At the conference that Carol and I attended, we spent hours each day learning how to input the details of our businesses into Phasemap. We were then sent away to spend several more hours thinking through our assignment and filling in all the boxes; later we met with the other participants to present and critique each other’s entries. Eventually, a coherent plan for each business began to take shape, and we all developed a strategy to sell our product by addressing our clients’ pain. 

The remarkable thing about Phasemap is the way it forces you to align everything you do with that pain. For example, when you describe the features of your system, the map sends you back to all of the pain points you address to ensure that all of your features meet at least one pain point. What’s more, it forces entrepreneurs to overcome some harmful tendencies of human nature. Case in point: When you’re filling in the cash-flow statement, don’t just lazily plug in a few numbers. You have to list all the business’s activities, because each one will produce costs and should produce revenue.

Here’s what I learned about the course: Although it’s designed to sharpen your pitch to potential investors, it’s also fantastic for structuring a sales pitch for prospective customers. THENEXTPHASE teaches you to keep customers’ pain front and centre during your pitch and to investigate that pain further whenever you meet potential clients. And there are other ways to benefit. Tapajyoti Das, for example, attended the course last year shortly after forming his company, Halifax-based LeadSift, which mines social media for sales leads for businesses. “Being complete newbies to the entrepreneurship world, the workshop was the best thing,” says Das. “Over the four days, we transitioned from being just an interesting idea to a tangible business with a solid plan. Toon and Shawn personally walked us through every step of a business plan.”

All six companies in the cohort that Carol and I attended were able to demonstrate their customers’ pain and come up with a plan to address it. Sometimes in the past, Carver and Nagtegaal have decided at the end of a camp that a team of entrepreneurs should abandon their business. “Unfortunately, sometimes we had people in here who would have failed because there was no pain for them to solve,” says Carver.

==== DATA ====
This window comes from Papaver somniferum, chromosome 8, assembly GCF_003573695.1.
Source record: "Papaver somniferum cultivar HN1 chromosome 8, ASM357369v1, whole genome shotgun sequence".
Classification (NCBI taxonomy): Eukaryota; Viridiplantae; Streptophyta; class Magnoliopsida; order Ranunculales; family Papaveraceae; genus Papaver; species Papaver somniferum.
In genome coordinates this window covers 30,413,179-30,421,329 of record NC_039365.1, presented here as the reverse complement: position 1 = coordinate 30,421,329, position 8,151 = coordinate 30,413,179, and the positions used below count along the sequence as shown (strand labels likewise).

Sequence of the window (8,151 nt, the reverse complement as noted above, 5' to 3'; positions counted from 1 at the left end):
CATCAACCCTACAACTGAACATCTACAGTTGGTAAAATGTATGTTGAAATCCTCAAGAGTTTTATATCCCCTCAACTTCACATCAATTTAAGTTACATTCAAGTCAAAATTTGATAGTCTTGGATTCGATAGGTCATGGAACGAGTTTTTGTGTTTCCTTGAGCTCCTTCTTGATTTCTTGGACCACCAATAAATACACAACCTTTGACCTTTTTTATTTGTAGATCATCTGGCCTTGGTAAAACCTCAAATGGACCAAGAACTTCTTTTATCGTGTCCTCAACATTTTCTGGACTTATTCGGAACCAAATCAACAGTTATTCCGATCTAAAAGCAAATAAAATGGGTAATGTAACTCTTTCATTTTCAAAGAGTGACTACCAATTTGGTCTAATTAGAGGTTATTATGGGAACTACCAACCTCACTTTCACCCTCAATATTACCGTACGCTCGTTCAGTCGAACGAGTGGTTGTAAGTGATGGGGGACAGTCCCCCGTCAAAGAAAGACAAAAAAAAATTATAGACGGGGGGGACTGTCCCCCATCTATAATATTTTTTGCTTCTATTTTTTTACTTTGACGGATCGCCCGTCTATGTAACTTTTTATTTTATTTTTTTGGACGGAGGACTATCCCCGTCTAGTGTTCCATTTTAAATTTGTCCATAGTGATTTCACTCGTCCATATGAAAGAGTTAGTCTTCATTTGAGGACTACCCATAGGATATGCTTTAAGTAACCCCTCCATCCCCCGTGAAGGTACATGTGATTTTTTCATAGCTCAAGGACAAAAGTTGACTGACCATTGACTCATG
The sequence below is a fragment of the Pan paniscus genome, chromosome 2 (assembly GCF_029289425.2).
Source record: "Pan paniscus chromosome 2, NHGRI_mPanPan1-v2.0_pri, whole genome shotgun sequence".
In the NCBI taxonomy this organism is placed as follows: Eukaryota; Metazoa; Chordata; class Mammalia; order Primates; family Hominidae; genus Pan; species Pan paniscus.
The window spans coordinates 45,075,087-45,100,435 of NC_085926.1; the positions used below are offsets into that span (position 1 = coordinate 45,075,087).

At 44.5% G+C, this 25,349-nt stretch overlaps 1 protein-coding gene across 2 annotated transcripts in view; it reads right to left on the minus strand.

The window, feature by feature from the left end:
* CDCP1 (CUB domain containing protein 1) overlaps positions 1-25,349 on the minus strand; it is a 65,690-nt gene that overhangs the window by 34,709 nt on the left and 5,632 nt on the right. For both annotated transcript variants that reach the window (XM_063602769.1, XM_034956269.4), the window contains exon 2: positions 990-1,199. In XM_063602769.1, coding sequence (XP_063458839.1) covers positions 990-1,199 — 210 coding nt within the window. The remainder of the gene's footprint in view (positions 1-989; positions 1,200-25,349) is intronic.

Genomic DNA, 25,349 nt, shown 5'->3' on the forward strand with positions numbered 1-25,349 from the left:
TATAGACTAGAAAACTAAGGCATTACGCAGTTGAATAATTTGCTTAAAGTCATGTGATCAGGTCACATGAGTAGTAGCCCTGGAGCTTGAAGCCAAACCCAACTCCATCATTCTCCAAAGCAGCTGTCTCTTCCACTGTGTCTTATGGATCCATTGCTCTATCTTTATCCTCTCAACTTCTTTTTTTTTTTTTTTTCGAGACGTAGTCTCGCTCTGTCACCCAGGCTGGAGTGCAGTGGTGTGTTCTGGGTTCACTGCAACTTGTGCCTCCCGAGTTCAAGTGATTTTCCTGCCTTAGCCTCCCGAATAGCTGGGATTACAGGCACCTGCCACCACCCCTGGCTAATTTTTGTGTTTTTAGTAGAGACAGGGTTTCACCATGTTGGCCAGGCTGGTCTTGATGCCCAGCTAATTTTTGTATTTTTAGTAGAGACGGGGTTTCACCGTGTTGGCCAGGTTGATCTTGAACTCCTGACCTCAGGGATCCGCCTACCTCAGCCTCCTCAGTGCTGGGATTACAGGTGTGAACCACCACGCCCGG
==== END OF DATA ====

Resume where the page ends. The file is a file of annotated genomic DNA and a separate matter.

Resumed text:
It turns out that we encountered THENEXTPHASE just as it’s entering its own next phase. Carver is stepping back from the partnership but will still be involved in the camps, the part of the enterprise he enjoys the most, while working on another project the rest of the time. Nagtegaal is working on developing Phasemap into a software-as-a-service product. “In order to take it to the market, we thought it had to be Racki-ed up a bit,” says Nagtegaal, smiling. By this he means that he has contracted Kyle Racki, the CEO of Halifax-based HeadSpace Design, to develop a new web product for Phasemap that will improve the visuals and sharpen the functionality.

So as Carol and I went through THENEXTPHASE, Nagtegaal revealed how he himself is using Phasemap to develop his plans for turning his service into a product. He identified the pain as the blatant shortcomings of traditional business plans, which he views as largely static documents that fail to reflect real progression. Business plans can be written in myriad ways, and while on average every entrepreneur spends 400 hours writing one, more than half of all new businesses fail within four years. 

Nagtegaal plans to release Phasemap as an Internet-based product next year. As a means of marketing it, he hopes to enlist financiers—whether they are investors or banks—as evangelists and have them insist that the young companies they work with use Phasemap rather than develop traditional business plans. 

As Nagtegaal was outlining his plans, he was interrupted by Will Harris, a co-founder of Halifax-based BoonDoc, a social network for doctors. Harris was having a hard time envisioning someone using Phasemap without the two founders present to help guide them through it. “I feel like you two are the product,” he said. “You’re spot on,” replied Nagtegaal. “The challenge is to put so much into the product that it stands on its own two legs.”

To that end, Nagtegaal, Racki, and Carver are honing the product so it can travel on its own, yet they still plan to conduct THENEXTPHASE courses. Even Carver will be back in the conference rooms, because he enjoys it so much. And that’s good news for entrepreneurs. “The results of the workshops have been overwhelmingly positive,” says EF’s Kathleen Rayworth. “I would highly recommend this program to any entrepreneur starting out.” 

Peter Moreira
is the principal of,
a website with news and analysis on investment and entrepreneurship in Atlantic Canada.